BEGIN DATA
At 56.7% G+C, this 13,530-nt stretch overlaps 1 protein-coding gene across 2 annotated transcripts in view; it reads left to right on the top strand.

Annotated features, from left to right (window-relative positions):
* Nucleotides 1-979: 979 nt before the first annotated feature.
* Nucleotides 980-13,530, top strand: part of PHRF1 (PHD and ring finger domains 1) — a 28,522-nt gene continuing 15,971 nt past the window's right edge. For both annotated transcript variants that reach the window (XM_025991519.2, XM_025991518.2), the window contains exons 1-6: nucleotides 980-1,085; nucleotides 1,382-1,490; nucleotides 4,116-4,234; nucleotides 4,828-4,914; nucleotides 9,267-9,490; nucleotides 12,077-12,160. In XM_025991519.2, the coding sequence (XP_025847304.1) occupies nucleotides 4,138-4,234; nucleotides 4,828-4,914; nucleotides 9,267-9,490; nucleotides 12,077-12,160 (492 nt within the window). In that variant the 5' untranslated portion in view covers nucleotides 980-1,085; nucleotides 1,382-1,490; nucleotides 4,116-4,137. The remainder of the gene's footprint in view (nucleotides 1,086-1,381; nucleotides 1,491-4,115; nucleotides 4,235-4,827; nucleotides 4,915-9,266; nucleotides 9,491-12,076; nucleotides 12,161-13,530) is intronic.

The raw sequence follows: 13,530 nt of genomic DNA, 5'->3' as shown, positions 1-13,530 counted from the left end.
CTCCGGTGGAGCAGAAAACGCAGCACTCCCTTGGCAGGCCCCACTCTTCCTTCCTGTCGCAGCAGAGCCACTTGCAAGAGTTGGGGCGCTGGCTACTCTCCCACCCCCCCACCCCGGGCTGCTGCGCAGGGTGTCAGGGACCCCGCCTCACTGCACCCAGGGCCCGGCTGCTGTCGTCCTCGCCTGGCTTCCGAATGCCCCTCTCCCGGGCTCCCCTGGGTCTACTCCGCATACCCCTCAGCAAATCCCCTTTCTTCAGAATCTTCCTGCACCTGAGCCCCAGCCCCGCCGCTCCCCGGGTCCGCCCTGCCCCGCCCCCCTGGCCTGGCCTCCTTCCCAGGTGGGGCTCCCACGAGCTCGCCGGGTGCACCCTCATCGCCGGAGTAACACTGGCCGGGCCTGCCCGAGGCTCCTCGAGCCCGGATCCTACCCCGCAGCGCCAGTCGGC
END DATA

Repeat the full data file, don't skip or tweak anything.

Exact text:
At 56.7% G+C, this 13,530-nt stretch overlaps 1 protein-coding gene across 2 annotated transcripts in view; it reads left to right on the top strand.

Annotated features, from left to right (window-relative positions):
* Nucleotides 1-979: 979 nt before the first annotated feature.
* Nucleotides 980-13,530, top strand: part of PHRF1 (PHD and ring finger domains 1) — a 28,522-nt gene continuing 15,971 nt past the window's right edge. For both annotated transcript variants that reach the window (XM_025991519.2, XM_025991518.2), the window contains exons 1-6: nucleotides 980-1,085; nucleotides 1,382-1,490; nucleotides 4,116-4,234; nucleotides 4,828-4,914; nucleotides 9,267-9,490; nucleotides 12,077-12,160. In XM_025991519.2, the coding sequence (XP_025847304.1) occupies nucleotides 4,138-4,234; nucleotides 4,828-4,914; nucleotides 9,267-9,490; nucleotides 12,077-12,160 (492 nt within the window). In that variant the 5' untranslated portion in view covers nucleotides 980-1,085; nucleotides 1,382-1,490; nucleotides 4,116-4,137. The remainder of the gene's footprint in view (nucleotides 1,086-1,381; nucleotides 1,491-4,115; nucleotides 4,235-4,827; nucleotides 4,915-9,266; nucleotides 9,491-12,076; nucleotides 12,161-13,530) is intronic.

The raw sequence follows: 13,530 nt of genomic DNA, 5'->3' as shown, positions 1-13,530 counted from the left end.
CTCCGGTGGAGCAGAAAACGCAGCACTCCCTTGGCAGGCCCCACTCTTCCTTCCTGTCGCAGCAGAGCCACTTGCAAGAGTTGGGGCGCTGGCTACTCTCCCACCCCCCCACCCCGGGCTGCTGCGCAGGGTGTCAGGGACCCCGCCTCACTGCACCCAGGGCCCGGCTGCTGTCGTCCTCGCCTGGCTTCCGAATGCCCCTCTCCCGGGCTCCCCTGGGTCTACTCCGCATACCCCTCAGCAAATCCCCTTTCTTCAGAATCTTCCTGCACCTGAGCCCCAGCCCCGCCGCTCCCCGGGTCCGCCCTGCCCCGCCCCCCTGGCCTGGCCTCCTTCCCAGGTGGGGCTCCCACGAGCTCGCCGGGTGCACCCTCATCGCCGGAGTAACACTGGCCGGGCCTGCCCGAGGCTCCTCGAGCCCGGATCCTACCCCGCAGCGCCAGTCGGC